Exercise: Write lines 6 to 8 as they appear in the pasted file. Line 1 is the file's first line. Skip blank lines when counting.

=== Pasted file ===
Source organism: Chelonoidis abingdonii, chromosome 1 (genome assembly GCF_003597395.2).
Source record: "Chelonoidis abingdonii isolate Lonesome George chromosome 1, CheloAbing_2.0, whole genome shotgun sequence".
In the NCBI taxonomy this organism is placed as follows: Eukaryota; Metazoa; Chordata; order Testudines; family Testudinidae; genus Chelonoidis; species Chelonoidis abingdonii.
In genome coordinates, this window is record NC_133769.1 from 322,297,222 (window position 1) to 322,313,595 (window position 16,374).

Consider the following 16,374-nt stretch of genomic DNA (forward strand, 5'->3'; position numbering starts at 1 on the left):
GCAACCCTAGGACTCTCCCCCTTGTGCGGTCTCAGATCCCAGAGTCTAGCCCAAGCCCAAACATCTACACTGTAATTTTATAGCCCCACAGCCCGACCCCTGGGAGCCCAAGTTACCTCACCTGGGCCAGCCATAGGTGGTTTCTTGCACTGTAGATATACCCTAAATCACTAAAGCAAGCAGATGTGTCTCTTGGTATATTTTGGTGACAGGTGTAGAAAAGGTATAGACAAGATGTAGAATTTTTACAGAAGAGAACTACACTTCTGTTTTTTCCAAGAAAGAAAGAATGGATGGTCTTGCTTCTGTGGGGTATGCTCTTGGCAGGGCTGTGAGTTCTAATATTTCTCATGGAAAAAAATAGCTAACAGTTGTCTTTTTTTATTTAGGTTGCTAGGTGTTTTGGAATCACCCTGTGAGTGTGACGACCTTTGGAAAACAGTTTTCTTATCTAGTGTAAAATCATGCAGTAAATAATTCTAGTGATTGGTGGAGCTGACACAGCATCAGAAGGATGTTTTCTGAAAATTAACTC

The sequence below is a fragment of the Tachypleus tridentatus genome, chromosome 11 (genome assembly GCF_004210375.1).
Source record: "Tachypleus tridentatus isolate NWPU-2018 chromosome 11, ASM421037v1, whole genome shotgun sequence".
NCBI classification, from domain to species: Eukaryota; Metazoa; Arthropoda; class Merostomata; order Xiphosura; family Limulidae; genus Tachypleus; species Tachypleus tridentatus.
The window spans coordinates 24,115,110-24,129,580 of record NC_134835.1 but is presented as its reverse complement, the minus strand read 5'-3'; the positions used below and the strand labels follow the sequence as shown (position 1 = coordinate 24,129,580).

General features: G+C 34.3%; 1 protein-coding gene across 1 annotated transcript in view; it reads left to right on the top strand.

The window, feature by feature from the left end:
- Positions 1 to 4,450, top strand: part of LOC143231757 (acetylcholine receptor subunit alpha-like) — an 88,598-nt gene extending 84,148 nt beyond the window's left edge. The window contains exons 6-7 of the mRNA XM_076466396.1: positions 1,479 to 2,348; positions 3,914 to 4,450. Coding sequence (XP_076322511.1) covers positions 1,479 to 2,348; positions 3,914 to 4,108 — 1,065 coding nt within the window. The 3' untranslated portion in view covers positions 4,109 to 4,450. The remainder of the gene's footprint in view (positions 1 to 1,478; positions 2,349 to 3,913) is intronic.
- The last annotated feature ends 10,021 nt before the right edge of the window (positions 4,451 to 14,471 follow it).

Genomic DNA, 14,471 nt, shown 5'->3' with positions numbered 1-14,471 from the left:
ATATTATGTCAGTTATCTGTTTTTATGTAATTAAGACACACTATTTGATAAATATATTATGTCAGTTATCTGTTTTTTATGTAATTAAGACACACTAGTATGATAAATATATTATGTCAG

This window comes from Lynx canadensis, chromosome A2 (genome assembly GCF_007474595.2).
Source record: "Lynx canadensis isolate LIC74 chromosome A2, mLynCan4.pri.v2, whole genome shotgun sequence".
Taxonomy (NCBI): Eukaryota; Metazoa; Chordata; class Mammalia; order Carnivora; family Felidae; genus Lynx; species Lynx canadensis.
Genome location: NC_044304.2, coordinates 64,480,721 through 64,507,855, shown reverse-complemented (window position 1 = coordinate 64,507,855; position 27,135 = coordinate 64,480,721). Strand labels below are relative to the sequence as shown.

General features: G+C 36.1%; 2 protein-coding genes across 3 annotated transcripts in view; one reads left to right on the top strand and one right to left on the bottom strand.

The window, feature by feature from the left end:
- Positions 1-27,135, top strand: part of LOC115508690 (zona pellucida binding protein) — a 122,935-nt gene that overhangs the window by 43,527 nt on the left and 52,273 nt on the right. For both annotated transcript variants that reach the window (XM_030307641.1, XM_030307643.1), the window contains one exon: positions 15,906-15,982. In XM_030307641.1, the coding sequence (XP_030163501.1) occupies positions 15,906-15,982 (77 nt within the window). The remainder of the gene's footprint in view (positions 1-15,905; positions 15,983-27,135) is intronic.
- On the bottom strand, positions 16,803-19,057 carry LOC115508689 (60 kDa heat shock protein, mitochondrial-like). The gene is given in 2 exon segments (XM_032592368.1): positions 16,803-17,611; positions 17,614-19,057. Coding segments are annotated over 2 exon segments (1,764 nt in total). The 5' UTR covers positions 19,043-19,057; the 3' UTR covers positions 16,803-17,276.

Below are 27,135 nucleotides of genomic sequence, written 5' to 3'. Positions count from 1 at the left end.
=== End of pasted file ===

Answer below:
GCAACCCTAGGACTCTCCCCCTTGTGCGGTCTCAGATCCCAGAGTCTAGCCCAAGCCCAAACATCTACACTGTAATTTTATAGCCCCACAGCCCGACCCCTGGGAGCCCAAGTTACCTCACCTGGGCCAGCCATAGGTGGTTTCTTGCACTGTAGATATACCCTAAATCACTAAAGCAAGCAGATGTGTCTCTTGGTATATTTTGGTGACAGGTGTAGAAAAGGTATAGACAAGATGTAGAATTTTTACAGAAGAGAACTACACTTCTGTTTTTTCCAAGAAAGAAAGAATGGATGGTCTTGCTTCTGTGGGGTATGCTCTTGGCAGGGCTGTGAGTTCTAATATTTCTCATGGAAAAAAATAGCTAACAGTTGTCTTTTTTTATTTAGGTTGCTAGGTGTTTTGGAATCACCCTGTGAGTGTGACGACCTTTGGAAAACAGTTTTCTTATCTAGTGTAAAATCATGCAGTAAATAATTCTAGTGATTGGTGGAGCTGACACAGCATCAGAAGGATGTTTTCTGAAAATTAACTC

The sequence below is a fragment of the Tachypleus tridentatus genome, chromosome 11 (genome assembly GCF_004210375.1).
Source record: "Tachypleus tridentatus isolate NWPU-2018 chromosome 11, ASM421037v1, whole genome shotgun sequence".